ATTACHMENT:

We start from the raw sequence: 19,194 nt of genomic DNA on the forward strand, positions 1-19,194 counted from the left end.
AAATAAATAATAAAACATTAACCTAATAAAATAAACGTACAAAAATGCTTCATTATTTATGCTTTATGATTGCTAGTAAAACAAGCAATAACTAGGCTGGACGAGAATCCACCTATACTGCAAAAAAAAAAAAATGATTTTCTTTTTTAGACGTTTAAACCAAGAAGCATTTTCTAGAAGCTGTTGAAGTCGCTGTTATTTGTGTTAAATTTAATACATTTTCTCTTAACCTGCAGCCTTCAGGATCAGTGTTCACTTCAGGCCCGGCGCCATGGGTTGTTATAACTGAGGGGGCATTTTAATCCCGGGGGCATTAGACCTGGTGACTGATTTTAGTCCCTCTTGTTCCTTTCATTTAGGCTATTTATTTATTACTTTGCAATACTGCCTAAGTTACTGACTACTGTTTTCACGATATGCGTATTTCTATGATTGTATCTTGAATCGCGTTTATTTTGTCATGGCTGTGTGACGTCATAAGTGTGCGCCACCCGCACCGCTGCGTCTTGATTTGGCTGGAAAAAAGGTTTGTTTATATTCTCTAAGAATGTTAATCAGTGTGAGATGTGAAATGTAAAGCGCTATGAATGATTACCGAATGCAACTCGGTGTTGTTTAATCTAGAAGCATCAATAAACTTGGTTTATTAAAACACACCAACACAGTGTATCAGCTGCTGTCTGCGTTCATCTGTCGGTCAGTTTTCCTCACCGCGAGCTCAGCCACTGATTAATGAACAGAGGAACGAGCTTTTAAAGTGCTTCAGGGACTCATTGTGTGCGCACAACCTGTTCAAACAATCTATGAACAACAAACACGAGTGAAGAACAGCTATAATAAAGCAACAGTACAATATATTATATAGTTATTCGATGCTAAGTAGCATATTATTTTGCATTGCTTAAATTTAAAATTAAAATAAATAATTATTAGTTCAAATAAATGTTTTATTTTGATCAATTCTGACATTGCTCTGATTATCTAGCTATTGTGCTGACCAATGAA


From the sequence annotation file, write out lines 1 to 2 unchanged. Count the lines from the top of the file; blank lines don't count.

We start from the raw sequence: 19,194 nt of genomic DNA on the forward strand, positions 1-19,194 counted from the left end.
AAATAAATAATAAAACATTAACCTAATAAAATAAACGTACAAAAATGCTTCATTATTTATGCTTTATGATTGCTAGTAAAACAAGCAATAACTAGGCTGGACGAGAATCCACCTATACTGCAAAAAAAAAAAAATGATTTTCTTTTTTAGACGTTTAAACCAAGAAGCATTTTCTAGAAGCTGTTGAAGTCGCTGTTATTTGTGTTAAATTTAATACATTTTCTCTTAACCTGCAGCCTTCAGGATCAGTGTTCACTTCAGGCCCGGCGCCATGGGTTGTTATAACTGAGGGGGCATTTTAATCCCGGGGGCATTAGACCTGGTGACTGATTTTAGTCCCTCTTGTTCCTTTCATTTAGGCTATTTATTTATTACTTTGCAATACTGCCTAAGTTACTGACTACTGTTTTCACGATATGCGTATTTCTATGATTGTATCTTGAATCGCGTTTATTTTGTCATGGCTGTGTGACGTCATAAGTGTGCGCCACCCGCACCGCTGCGTCTTGATTTGGCTGGAAAAAAGGTTTGTTTATATTCTCTAAGAATGTTAATCAGTGTGAGATGTGAAATGTAAAGCGCTATGAATGATTACCGAATGCAACTCGGTGTTGTTTAATCTAGAAGCATCAATAAACTTGGTTTATTAAAACACACCAACACAGTGTATCAGCTGCTGTCTGCGTTCATCTGTCGGTCAGTTTTCCTCACCGCGAGCTCAGCCACTGATTAATGAACAGAGGAACGAGCTTTTAAAGTGCTTCAGGGACTCATTGTGTGCGCACAACCTGTTCAAACAATCTATGAACAACAAACACGAGTGAAGAACAGCTATAATAAAGCAACAGTACAATATATTATATAGTTATTCGATGCTAAGTAGCATATTATTTTGCATTGCTTAAATTTAAAATTAAAATAAATAATTATTAGTTCAAATAAATGTTTTATTTTGATCAATTCTGACATTGCTCTGATTATCTAGCTATTGTGCTGACCAATGAA